Penetration Tester's Open Source Toolkit (Paperback)
|Author: Jeremy/ Fryer Faircloth|
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Great commercial penetration testing tools can be very expensive and sometimes hard to use or of questionable accuracy. This book helps solve both of these problems. The open source, no-cost penetration testing tools presented do a great job and can be modified by the user for each situation. Many tools, even ones that cost thousands of dollars, do not come with any type of instruction on how and in which situations the penetration tester can best use them. Penetration Tester''s Open Source Toolkit, Third Edition, expands upon existing instructions so that a professional can get the most accurate and in-depth test results possible. Real-life scenarios are a major focus so that the reader knows which tool to use and how to use it for a variety of situations.
Details current open source penetration testing tools
From the Publisher:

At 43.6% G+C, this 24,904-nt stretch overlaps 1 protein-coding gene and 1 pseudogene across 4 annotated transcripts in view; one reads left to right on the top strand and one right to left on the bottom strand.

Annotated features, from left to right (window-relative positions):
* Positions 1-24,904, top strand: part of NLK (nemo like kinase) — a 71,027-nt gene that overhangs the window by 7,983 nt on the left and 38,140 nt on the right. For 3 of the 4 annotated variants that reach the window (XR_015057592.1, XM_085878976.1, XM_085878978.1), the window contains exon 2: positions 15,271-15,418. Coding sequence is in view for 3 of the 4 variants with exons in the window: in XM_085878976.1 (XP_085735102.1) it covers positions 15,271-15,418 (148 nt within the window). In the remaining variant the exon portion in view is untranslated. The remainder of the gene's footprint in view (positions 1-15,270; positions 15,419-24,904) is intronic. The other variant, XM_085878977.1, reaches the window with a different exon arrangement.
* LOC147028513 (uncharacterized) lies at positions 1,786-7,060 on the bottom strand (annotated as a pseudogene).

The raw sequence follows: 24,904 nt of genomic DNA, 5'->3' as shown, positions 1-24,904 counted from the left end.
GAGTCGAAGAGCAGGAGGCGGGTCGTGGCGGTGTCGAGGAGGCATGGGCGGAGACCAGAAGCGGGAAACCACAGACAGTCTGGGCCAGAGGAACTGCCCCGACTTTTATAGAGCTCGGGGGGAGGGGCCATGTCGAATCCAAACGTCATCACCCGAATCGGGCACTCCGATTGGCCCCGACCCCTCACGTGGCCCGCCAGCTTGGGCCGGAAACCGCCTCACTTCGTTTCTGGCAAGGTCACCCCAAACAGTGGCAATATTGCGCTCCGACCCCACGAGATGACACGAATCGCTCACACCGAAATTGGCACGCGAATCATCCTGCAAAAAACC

"Penetration testing is often considered an art as much as it is a science, but even an artist needs the right brushes to do the job well. Many commercial and open source tools exist for performing penetration testing, but it's often hard to ensure that you know what tools are available and which ones to use for a certain task. Through the next ten chapters, we'll be exploring the plethora of open source tools that are available to you as a penetration tester, how to use them, and in which situations they apply. Open source tools are pieces of software which are available with the source code so that the software can be modified and improved by other interested contributors. In most cases, this software comes with a license allowing for distribution of the modified software version with the requirement that the source code continue to be included with the distribution. In many cases, open source software becomes a community effort where dozens if not hundreds of people are actively contributing code and improvements to the software project. This type of project tends to result in a stronger and more valuable piece of software than what would often be developed by a single individual or small company. While commercial tools certainly exist in the penetration testing space, they're often expensive and, in some cases, too automated to be useful for all penetration testing scenarios. There are many common situations where the open source tools that we will be talking about fill a need better and (obviously) more cost effectively than any commercial tool. The tools that we will be discussing throughout this book are all open source and available for you to use in your work as a penetration tester"--